Image by Maris Tyler
I sat down to interview Grace, a local 19-year-old Chicana artist who embraces an unconventionally raw style of art that evokes something like a nightmare from a Tim Burton film on steroids. She works mostly on ink-based sketches and paintings, and is known to impulsively take out her sketchbook in between breaks of conversation when an idea for a new piece emerges. Her effortlessly cool demeanor, slight smile, and her eyes weary from working two jobs as a waitress and host, seemed to welcome our conversation. Grace was encouraged by her mother to express herself creatively, holding onto the Chicana rockabilly scene, which is a subculture of the early 1950s and punk scenes of her neighborhood. That culture has influenced her art, as she explains that the punk styles of the Los Angeles area are largely worn by Latinx people such as herself. Plugs, piercings, tattoos, thick eyeliner, platform shoes also known as “creepers,” and dark, blunt-cut bangs are prevalent in her social circle.
The demographic of people who tend to appreciate her art are those who she feels could relate to her. In particular her audience includes people who did not grow up privileged financially or racially, and who are far removed from the quintessentially white suburbia. She feels grounded in her community when she attends backyard punk shows with like-minded music lovers. The mohawks, aggression in the mosh pits, and dancing known as “skanking” which originates from ska music that traces its roots back to 1950s Jamaica, are all very attractive to her because she was only exposed to it when she explored the world outside of her conservative and religious family. Live music was something beautiful and initially exotic to her, and it has shaped her perspective as an artist drawn aesthetically to the rock scene. Threats to her culture came through the presence of neo-Nazis at music shows that she attended, but rather than giving into negativity, she focused on the beauty that comes out of the souls of other artists and how she can be inspired by them.
Grace indulges in the horror genre because she is drawn to the thrill of being scared and she wants that rush to manifest to the viewers of her art. She is an avid reader of Japanese comic books, particularly horror manga because of the complex storylines that the artists convey in their drawings in order to elicit intense emotions from the reader. The conflict between her dark style of artwork and society’s expectations for her as a woman is an ongoing issue for her, and she says of herself that “As a female artist, I feel like I’m supposed to be full of grace, structured, and modeled, but I feel the opposite of that, and you can see it.” She has received many strong reactions to her art that vary with the age of the commenter. Those of the older generation tend to describe her art as demonic and question her faith in God. Her peers in her age group see it as an invitation into her deepest thoughts, and they analyze it beyond the surface, appreciating it as unique and apart from what is seen in everyday life. Her artwork rebels against all that is traditional for a woman artist to embody, so she experiences pushback from less progressive individuals.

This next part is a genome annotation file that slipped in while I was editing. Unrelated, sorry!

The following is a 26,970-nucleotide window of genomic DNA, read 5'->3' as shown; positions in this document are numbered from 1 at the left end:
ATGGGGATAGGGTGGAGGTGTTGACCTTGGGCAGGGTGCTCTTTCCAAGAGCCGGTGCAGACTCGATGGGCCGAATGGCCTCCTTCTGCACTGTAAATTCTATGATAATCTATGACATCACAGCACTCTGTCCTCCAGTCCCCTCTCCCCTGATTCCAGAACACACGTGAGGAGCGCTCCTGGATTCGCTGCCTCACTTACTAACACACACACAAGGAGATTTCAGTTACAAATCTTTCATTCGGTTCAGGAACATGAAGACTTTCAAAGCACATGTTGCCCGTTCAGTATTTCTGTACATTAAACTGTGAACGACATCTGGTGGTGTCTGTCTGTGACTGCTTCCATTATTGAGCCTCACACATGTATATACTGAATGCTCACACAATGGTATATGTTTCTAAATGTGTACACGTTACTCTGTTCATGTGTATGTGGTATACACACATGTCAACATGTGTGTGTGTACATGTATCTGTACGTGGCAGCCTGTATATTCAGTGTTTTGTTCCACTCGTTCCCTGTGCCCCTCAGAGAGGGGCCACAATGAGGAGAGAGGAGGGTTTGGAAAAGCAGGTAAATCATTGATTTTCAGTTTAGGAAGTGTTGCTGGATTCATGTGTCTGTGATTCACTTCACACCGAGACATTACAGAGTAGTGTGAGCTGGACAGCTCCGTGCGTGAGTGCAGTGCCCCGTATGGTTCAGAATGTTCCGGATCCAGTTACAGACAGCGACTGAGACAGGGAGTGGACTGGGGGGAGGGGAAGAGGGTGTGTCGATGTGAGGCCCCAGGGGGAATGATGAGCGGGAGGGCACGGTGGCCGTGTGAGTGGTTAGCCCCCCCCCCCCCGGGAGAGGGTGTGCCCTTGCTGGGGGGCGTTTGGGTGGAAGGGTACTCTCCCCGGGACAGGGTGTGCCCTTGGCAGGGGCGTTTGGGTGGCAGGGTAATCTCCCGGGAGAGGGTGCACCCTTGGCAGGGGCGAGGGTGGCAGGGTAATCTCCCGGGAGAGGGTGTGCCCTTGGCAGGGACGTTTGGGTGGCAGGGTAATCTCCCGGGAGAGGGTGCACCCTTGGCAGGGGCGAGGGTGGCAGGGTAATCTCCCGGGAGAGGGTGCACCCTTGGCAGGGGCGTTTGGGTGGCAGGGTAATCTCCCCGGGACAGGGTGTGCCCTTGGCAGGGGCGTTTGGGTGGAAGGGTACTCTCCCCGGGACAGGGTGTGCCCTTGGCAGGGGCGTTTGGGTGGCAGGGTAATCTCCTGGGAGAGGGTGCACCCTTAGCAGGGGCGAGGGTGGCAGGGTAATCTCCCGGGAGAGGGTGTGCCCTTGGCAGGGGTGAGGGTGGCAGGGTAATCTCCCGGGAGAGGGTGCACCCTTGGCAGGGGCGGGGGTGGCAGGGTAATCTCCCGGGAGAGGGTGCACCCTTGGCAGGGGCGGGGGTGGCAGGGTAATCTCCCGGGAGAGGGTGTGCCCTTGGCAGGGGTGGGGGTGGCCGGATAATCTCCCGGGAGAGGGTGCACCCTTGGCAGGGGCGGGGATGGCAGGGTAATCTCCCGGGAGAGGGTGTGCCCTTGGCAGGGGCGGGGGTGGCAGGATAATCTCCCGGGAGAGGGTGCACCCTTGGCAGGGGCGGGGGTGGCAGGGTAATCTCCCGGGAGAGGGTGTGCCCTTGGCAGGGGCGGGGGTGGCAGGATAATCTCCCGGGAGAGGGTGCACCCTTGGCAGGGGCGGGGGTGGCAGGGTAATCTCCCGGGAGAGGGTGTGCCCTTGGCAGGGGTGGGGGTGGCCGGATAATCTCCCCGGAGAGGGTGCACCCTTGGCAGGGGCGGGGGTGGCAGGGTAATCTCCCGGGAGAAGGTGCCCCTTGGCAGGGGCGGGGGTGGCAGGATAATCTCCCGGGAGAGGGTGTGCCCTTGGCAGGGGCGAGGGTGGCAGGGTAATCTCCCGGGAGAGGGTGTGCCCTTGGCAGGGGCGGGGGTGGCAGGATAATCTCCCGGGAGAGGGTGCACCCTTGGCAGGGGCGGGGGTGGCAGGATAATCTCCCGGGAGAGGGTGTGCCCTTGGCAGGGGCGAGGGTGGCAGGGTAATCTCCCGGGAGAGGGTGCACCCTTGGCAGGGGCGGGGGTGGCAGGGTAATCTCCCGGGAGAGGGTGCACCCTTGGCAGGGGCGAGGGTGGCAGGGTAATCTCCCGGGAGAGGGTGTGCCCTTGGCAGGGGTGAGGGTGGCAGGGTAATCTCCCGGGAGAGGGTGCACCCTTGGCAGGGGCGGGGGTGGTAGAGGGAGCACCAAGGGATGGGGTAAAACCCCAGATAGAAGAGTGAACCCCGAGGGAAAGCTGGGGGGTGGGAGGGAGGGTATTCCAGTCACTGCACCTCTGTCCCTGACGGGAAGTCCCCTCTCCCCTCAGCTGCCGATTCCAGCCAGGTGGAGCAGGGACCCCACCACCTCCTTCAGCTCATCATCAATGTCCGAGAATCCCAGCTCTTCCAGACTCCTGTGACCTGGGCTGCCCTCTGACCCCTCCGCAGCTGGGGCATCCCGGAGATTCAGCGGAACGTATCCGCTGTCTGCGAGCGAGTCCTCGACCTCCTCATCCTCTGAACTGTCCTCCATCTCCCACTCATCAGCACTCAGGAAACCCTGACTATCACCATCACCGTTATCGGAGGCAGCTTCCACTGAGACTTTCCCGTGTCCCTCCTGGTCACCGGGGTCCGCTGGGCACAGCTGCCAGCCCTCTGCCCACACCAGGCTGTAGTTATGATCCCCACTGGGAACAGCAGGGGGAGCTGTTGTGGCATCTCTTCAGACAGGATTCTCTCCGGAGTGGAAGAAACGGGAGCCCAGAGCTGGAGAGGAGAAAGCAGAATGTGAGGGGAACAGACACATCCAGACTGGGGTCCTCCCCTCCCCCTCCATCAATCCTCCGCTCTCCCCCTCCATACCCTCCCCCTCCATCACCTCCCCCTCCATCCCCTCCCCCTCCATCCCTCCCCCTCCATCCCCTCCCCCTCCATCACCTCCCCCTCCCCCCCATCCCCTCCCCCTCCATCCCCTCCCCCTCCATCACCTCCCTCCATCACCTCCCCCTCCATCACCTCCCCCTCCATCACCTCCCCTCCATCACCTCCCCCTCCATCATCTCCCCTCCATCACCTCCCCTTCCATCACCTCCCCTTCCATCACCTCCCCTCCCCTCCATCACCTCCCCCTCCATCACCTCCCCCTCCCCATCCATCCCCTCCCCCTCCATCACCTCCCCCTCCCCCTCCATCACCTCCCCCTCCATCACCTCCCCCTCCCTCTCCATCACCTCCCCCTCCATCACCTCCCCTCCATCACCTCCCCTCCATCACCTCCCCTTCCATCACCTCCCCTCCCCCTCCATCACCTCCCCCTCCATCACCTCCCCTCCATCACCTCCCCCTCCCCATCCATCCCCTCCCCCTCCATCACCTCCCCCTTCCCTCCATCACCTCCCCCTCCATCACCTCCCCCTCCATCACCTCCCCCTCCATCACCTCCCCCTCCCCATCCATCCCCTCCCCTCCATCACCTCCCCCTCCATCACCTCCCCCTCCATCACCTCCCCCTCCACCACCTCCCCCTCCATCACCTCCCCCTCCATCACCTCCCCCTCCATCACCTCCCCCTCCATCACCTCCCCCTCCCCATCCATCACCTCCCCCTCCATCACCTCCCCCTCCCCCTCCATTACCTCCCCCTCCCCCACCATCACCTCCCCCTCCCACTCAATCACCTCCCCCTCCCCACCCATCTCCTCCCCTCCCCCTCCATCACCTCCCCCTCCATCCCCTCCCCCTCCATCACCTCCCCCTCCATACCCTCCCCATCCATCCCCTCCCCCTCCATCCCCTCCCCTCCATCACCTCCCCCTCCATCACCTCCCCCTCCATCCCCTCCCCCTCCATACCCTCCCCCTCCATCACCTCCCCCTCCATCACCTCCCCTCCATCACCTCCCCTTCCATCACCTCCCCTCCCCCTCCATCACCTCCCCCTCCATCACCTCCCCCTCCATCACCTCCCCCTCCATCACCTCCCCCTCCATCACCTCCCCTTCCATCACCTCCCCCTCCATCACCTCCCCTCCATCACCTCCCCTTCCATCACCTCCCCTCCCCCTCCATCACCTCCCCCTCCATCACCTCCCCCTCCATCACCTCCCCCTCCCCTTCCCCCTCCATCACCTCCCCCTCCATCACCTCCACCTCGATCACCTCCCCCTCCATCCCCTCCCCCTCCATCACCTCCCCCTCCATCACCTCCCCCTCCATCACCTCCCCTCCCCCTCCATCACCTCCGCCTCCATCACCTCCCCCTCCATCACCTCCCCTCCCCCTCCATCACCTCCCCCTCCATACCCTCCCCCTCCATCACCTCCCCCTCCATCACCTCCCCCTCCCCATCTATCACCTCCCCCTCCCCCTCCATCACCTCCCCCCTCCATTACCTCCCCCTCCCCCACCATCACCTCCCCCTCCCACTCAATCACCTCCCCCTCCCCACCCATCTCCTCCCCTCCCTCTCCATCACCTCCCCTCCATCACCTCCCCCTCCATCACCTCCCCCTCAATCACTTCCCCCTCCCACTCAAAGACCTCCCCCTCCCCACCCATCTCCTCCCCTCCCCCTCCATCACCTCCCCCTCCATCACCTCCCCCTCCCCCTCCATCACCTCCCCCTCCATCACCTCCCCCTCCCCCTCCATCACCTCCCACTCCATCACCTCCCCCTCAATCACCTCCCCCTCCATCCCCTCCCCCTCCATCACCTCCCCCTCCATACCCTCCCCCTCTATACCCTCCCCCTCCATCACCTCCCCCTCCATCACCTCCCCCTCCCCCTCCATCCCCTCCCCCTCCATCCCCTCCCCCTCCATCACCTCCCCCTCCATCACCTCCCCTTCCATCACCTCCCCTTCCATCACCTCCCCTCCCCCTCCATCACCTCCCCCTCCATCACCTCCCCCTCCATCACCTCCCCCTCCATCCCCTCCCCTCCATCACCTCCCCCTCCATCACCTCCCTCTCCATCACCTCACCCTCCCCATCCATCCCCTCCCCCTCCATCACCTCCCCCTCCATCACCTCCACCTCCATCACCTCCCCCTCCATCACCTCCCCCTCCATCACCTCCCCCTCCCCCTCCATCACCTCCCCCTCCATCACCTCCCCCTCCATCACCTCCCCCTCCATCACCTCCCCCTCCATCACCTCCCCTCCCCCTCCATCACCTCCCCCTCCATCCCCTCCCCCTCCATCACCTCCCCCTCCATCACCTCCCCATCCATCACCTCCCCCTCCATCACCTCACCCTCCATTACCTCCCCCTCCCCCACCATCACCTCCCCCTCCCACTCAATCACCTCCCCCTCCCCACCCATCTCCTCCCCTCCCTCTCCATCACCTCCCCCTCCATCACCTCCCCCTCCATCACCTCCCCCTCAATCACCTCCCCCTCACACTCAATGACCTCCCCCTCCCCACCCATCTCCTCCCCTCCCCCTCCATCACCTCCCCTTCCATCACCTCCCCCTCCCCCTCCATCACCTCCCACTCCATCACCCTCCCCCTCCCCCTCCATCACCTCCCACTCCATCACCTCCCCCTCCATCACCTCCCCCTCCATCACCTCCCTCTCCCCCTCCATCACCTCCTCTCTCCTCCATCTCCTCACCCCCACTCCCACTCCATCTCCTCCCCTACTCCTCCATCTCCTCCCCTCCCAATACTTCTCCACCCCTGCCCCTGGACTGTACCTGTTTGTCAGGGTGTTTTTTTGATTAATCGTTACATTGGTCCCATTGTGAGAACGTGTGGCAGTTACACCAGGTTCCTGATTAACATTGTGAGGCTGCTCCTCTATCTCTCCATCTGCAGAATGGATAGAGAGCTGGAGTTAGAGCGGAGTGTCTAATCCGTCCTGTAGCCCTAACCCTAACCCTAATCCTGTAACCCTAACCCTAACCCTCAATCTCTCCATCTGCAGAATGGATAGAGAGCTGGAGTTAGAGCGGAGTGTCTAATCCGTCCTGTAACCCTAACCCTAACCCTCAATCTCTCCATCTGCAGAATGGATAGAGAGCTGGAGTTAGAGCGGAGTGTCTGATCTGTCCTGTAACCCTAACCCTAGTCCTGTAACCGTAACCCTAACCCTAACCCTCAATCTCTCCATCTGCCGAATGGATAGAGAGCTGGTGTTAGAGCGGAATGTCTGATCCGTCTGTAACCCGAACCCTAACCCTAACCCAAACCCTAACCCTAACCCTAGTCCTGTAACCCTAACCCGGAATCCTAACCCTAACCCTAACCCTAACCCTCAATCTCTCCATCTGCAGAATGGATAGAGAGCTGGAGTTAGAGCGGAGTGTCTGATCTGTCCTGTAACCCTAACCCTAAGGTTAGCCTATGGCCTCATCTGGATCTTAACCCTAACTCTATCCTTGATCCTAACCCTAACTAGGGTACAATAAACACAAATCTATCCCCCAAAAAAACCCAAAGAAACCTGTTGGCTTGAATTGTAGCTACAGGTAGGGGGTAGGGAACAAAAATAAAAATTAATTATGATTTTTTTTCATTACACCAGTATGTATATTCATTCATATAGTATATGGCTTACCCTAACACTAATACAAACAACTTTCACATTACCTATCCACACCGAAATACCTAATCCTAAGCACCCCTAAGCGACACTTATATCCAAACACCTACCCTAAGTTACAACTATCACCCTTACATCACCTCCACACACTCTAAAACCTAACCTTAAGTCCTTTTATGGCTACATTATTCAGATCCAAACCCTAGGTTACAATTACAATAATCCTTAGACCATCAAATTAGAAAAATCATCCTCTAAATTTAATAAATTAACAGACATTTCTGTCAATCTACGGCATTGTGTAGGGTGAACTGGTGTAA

When it comes to creating her next drawing or painting, she likes to think about how every person plays a part in her life, whether it be as an supporter, oppressor, or bystander. She keeps her artwork open-ended and ambiguous to give the viewer more liberty in interpretation and to maintain her own integrity, representing her art in an honest way. She focuses on how people make her feel, how she sees them, how they see her, and how God sees her. Because she comes from a religious family her thoughts on God play a role in the creative process. She explains that her consciousness of her faith tie into her art because she is constantly aware of how it influences the passion in her work.
Although Grace has received offers from people wanting to purchase her paintings and sketches, she has dealt with many instances of rejection. Exposure is a pivotal part of every artist’s career, but the journey towards it can be emotionally draining. Rather than telling her critics that they are wrong, she welcomes the rejection that has made her stronger, forcing her to stay aware of her identity. She finds tranquility in her art as an outlet for expressing who she is and where she came from. She stays grounded in the culture that has accepted her as a woman whose art defies the social norms of all that is feminine to create art that is unparalleled in its uniqueness. Although she is known for her ink-based sketches and paintings, she is delving into the realm of designing tattoos and will create or recreate drawings or paintings out of love for her craft. For commission, she may be contacted at [email protected] and for more images of her projects, her instagram handle is eatyouroppressor.